March mixes it up

Morina longifolia

The month of March, fittingly named for the god of war, here at the coast is a pitched battle between winter and spring. Winter battles for supremacy lobbing hail, snow, and night-time freezing temperatures, but it’s a dead-ender’s ploy. Spring confidently retaliates with brilliant blue skies and blinding sunshine. And then, unless it rains, which it hasn’t the past few days, we plummet into the 20sF again overnight. It’s a dizzying mix, a month that alternately snarls and beguiles. The brief appearance of snow came not in softly parachuting flakes rimmed in poetic sparkle, but in goofy wet blobs that melted on impact, leaving no trace. But unlike rain or hail, snow, even this wet snow, falls so soundlessly that it creates a different kind of thrill as it makes its descent in charged silence. The hail dumps precipitously in noisy buckets, and this is what’s piling up in roadside drifts, hail not snow. Billie particularly despises hail, which always provokes barking jags. But typical of her species, she can’t help attempting to catch and eat falling snow.

Morina longifolia in flower last July

Some more plant portraits this morning:

Arctostaphylos ‘Sunset’
Euphorbia x martinii
the cardoon
house leeks

Some blog housekeeping that might provide some diverting reading in March. A hack at one point knocked out content mid-posts, and occasionally I stumble on the problems and restore what I can. Restored posts include Western Hills, Worldwide Exotics Nursery and San Marcos Celebrates 40 Years, links provided. Those posts and other longish ones can be found at the header under “Long Form.” Now to get Billie out for a walk while blue skies and sunshine are winning!

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7 Responses to March mixes it up

  1. Kris P says:

    Your first paragraph reads like a poem to the March season in Tillamook, Denise. I love both the foliage and the flower of Morina longifolia but sadly (in addition to the fact that Annie’s no longer carries it) it’d be unlikely to survive here in my dry zone 10b/11a garden. It’s particularly nice you recovered the post on San Marcos Growers given that they have to close the Santa Barbara site in 2025 🙁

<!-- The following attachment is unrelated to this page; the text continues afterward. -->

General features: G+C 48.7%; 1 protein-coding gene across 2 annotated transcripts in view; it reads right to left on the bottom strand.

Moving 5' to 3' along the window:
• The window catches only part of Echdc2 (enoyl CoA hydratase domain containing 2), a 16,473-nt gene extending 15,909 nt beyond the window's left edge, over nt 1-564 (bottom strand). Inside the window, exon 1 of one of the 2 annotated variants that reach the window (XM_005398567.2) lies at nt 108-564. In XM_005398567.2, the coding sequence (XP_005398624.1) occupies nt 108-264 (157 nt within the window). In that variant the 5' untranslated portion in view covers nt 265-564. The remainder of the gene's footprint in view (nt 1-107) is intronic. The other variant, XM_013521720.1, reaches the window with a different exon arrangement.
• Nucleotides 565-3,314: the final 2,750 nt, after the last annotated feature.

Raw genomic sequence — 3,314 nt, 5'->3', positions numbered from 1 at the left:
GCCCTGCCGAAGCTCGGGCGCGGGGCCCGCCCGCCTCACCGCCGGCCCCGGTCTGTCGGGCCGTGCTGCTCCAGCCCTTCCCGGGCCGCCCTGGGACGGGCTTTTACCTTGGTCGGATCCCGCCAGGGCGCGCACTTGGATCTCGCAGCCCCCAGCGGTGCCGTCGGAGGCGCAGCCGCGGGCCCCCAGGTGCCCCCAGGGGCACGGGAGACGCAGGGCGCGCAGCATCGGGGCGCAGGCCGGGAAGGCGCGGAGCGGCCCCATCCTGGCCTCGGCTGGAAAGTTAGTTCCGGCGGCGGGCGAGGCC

2. Denise says:

    @Kris, thanks for the kind words! I probably looked at the SM post because Gerhard had mentioned it in his recent post. Pretty sure I killed morina in zone 10 — it does like moisture.

  3. hb says:

    I guess in less mild climates there is a war between winter and spring? Here it’s more of a friendly conversation.

    Here it is in summer there is war: heat vs. plants.

    San Marcos…sigh.

  4. Tracy says:

    I’m happy to hear you have some sun, the frost on the edges of the plants looks so pretty. The Arctostaphylos ‘Sunset’ really catches the light.

  5. Denise says:

    @hb, oh, I remember that zone 10 imperceptible slide into spring, that I mostly marked in extending day lengths. Much more drama up here!
    @Tracy, the days increasingly belong to spring, the nights to winter — frost again last night!

  6. Jerry says:

    I prefer the long, drawn out springs – cool weather, wet, damp. Any problems adjusting to Oregon weather after moving from California?

    A hack? Oh my goodness, how does one prevent that from happening? That sounds awful.

  7. Denise says:

    @Jerry, in LA I definitely preferred a long spring, because it was so rare. I’ve always loved this kind of weather in Oregon so I still find it beautiful and fascinating — but I do have an eventual escape hatch to LA which no doubt makes a psychological difference, making this more of an adventure. After the hack security was beefed up, but it’s always a possibility — which is crazy for a small blog with relatively little traffic like this!

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